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Euphorbia obesa


Euphorbia obesa Hook.f.

Family Name: Euphorbiaceae
Synonyms: Euphorbia cucumerina


Family Name
Genus Epithet
Species Epithet
Name Authority

Classifications and Characteristics

Plant Division Angiosperms (Flowering Seed Plants) (Monocotyledon)
Plant Growth Form Shrub
Lifespan (in Singapore) Perennial
Mode of Nutrition Autotrophic
Plant Shape Rounded, Columnar
Maximum Height 0.2 m


Native Distribution South Africa
Native Habitat Terrestrial (Desert / Semi-Desert)
Preferred Climate Zone Desert / Arid
Local Conservation Status Non-native (Horticultural / Cultivated Only)
CITES Protection True

Description and Ethnobotany

Growth Form Spineless succulent with a round to barrel-shaped form.
Foliage Tiny, rudimentary leaves are produced but quickly drop off.
Stems Greyish green stem is initially globose up to about 7 cm in width. Then, the plant begins to elongate, forming a barrel-like shape up to 20 cm tall (occasionally up to 30 cm tall) and 9-10 cm wide. The stem has a rough, grooved texture with light purple tints or streaks.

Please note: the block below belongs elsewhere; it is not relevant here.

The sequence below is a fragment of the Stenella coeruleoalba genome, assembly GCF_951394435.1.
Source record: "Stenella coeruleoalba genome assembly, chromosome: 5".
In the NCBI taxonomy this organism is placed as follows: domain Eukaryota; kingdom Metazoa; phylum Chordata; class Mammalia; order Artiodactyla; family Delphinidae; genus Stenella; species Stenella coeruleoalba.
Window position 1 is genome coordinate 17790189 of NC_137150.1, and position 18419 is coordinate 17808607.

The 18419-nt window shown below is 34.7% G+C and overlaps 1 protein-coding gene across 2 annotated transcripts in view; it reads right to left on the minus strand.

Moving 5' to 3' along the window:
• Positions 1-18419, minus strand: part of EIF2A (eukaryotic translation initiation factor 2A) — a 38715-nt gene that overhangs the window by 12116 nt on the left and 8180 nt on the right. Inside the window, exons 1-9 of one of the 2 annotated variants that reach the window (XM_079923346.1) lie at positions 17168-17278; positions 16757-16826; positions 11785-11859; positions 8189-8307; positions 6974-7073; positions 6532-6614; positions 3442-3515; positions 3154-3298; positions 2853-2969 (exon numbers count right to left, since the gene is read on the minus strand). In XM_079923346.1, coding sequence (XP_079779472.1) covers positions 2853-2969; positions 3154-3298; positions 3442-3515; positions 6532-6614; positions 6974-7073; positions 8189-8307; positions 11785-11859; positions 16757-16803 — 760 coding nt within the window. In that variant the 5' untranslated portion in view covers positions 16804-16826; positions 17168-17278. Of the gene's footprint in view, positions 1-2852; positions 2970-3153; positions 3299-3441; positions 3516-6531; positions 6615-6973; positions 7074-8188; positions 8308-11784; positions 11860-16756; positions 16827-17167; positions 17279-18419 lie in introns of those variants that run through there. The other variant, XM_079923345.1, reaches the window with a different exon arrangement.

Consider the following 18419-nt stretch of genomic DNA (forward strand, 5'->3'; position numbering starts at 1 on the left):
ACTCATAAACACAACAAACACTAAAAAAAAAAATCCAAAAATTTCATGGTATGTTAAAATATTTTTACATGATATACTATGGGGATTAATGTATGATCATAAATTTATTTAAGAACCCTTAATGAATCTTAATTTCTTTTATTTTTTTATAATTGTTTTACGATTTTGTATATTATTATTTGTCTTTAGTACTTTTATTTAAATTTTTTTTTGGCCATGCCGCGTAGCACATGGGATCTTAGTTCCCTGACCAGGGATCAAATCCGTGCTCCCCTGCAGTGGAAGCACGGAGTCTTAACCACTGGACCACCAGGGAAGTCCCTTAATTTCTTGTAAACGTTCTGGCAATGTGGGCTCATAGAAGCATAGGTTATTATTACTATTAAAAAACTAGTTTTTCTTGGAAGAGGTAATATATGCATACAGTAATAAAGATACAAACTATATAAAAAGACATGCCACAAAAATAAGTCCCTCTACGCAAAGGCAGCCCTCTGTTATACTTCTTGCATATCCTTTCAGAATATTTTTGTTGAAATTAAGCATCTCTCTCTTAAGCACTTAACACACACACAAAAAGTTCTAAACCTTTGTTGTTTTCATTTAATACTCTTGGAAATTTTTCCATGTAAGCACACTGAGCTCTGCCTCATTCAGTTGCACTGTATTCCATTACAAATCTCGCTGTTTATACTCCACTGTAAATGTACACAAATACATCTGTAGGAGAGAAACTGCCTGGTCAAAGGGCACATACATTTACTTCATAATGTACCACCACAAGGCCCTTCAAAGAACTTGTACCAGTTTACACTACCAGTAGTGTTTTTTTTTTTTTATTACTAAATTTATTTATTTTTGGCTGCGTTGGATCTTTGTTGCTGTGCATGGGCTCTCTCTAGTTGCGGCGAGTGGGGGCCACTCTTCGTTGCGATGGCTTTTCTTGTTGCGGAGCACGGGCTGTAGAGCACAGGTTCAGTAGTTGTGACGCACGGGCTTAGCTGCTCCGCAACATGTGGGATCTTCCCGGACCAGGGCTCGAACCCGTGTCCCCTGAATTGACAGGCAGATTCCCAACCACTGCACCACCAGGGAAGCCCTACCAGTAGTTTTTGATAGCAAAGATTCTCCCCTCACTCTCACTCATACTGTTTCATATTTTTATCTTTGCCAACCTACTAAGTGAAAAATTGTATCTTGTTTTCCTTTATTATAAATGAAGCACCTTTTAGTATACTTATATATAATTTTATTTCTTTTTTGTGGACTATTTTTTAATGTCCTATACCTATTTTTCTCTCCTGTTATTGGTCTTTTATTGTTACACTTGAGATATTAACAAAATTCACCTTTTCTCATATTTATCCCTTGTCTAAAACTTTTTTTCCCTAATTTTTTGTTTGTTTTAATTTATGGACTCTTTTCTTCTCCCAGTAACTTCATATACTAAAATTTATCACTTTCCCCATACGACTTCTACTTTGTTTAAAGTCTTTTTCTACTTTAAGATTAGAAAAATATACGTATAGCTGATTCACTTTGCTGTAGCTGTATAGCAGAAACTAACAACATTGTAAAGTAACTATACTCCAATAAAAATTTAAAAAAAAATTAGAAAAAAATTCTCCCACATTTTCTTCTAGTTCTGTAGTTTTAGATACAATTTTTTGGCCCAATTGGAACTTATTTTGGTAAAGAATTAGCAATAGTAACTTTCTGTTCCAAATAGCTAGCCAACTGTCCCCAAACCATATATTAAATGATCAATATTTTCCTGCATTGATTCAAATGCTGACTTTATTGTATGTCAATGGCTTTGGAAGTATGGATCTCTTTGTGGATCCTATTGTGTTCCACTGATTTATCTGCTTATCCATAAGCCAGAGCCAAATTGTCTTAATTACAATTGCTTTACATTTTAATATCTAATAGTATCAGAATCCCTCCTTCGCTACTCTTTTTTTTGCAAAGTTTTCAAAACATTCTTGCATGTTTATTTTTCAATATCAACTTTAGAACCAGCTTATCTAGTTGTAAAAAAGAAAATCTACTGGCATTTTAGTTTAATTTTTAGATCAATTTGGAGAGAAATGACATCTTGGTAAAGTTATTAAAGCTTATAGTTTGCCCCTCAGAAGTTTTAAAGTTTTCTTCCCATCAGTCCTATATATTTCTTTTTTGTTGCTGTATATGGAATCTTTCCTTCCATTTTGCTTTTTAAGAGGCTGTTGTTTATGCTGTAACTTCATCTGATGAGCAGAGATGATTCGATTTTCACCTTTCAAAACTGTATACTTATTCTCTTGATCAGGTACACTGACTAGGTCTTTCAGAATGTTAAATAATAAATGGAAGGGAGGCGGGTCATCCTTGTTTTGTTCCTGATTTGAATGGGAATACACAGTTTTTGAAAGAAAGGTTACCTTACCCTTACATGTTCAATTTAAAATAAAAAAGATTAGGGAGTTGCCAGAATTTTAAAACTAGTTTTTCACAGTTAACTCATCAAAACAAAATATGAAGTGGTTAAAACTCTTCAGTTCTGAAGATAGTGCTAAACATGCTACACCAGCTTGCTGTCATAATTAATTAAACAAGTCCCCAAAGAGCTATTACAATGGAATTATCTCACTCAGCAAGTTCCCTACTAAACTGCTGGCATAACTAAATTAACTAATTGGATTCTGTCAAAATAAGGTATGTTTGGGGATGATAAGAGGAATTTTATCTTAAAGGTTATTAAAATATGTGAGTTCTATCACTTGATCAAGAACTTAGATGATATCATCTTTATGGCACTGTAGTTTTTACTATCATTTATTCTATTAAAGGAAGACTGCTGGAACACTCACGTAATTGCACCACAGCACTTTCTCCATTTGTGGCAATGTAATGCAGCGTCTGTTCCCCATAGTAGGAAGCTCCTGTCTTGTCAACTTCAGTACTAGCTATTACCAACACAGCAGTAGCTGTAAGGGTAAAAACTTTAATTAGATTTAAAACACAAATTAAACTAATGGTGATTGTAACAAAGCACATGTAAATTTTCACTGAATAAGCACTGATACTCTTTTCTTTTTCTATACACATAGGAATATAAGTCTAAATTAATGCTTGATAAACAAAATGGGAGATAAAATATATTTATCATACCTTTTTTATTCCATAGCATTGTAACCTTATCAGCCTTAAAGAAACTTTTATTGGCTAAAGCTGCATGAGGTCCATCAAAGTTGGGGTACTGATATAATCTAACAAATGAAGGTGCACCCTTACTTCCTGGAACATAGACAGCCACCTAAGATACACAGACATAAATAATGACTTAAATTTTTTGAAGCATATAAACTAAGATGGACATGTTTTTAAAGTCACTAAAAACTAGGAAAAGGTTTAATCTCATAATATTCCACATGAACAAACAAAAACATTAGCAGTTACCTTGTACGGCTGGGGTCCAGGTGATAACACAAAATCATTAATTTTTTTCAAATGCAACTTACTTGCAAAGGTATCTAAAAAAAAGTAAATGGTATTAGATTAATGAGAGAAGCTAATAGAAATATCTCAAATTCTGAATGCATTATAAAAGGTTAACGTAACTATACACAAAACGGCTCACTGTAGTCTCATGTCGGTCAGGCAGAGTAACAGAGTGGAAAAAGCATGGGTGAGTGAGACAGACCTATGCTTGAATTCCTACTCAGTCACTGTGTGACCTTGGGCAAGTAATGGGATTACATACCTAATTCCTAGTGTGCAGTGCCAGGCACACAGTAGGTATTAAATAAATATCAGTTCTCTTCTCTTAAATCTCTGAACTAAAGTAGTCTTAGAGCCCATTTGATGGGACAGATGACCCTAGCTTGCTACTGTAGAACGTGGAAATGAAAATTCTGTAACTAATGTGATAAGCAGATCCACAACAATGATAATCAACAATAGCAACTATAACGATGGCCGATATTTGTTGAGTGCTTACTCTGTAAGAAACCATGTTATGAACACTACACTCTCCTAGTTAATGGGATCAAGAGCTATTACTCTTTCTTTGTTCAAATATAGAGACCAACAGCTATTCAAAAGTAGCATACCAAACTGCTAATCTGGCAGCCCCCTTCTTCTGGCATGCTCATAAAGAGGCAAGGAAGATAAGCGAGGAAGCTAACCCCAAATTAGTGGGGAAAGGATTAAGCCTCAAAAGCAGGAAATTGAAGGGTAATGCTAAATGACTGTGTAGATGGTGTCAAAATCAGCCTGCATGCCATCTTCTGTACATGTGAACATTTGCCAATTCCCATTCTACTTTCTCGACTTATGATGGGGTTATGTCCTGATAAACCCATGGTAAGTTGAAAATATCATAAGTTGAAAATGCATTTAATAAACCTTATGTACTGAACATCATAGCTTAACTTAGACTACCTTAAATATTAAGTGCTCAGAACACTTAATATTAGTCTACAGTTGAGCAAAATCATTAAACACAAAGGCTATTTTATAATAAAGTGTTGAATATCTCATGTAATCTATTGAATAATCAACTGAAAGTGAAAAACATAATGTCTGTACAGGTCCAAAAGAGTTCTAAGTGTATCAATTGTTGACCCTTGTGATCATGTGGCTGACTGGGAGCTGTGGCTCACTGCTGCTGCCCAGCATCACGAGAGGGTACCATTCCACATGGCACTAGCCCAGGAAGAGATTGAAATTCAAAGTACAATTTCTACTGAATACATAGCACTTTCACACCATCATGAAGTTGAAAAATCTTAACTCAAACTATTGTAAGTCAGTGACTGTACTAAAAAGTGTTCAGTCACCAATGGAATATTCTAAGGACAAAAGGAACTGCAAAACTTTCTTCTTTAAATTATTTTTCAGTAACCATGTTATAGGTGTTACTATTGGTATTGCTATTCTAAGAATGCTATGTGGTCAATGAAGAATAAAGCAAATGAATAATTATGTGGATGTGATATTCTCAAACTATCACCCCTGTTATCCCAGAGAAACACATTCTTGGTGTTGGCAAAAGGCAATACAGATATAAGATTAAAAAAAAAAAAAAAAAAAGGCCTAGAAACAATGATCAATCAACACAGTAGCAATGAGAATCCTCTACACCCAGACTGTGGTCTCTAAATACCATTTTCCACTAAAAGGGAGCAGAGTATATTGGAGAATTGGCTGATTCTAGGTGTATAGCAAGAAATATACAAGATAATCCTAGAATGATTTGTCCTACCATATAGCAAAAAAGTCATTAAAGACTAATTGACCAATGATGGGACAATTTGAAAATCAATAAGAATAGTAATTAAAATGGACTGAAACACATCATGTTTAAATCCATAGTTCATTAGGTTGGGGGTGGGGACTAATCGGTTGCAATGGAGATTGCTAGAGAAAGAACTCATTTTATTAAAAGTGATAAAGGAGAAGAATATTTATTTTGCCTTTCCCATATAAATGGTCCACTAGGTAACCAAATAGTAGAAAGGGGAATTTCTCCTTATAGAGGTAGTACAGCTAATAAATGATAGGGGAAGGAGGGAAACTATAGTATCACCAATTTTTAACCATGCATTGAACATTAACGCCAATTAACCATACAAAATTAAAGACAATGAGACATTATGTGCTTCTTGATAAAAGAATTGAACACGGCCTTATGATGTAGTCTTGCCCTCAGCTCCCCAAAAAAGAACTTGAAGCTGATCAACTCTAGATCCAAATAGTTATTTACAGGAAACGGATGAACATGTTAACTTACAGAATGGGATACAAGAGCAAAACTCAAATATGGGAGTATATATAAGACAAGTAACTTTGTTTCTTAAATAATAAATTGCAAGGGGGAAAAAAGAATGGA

Flowers Male and female flowers are produced on separate plants. The flowers are small and form at the tip of the stem. Female flowers have a 3-pronged stigma, while male flowers have yellow stamens. The inflorescence is known as a cyathium. The female cyathium is composed of 1 female flower, while the male cyathium is made up of several, reduced male flowers.
Fruit The fruit is a 3-angled capsule (up to 7 mm wide). Round, grey seeds (2 mm wide) are released from the capsule by explosive dehiscence.

Plant Care and Propagation

Light Preference Full Sun
Water Preference Little Water
Propagation Method Seed

Fruit, Seed and Spore

Fruit Classification Simple Fruit
Fruit Type Dehiscent Dry Fruit , Capsule
Mature Seed Colour(s) Silver / Grey

Image Repository



Master ID 31505
Species ID 5902
Flora Disclaimer The information in this website has been compiled from reliable sources, such as reference works on medicinal plants. It is not a substitute for medical advice or treatment and NParks does not purport to provide any medical advice. Readers should always consult his/her physician before using or consuming a plant for medicinal purposes.
Species record last updated on: 20 August 2021.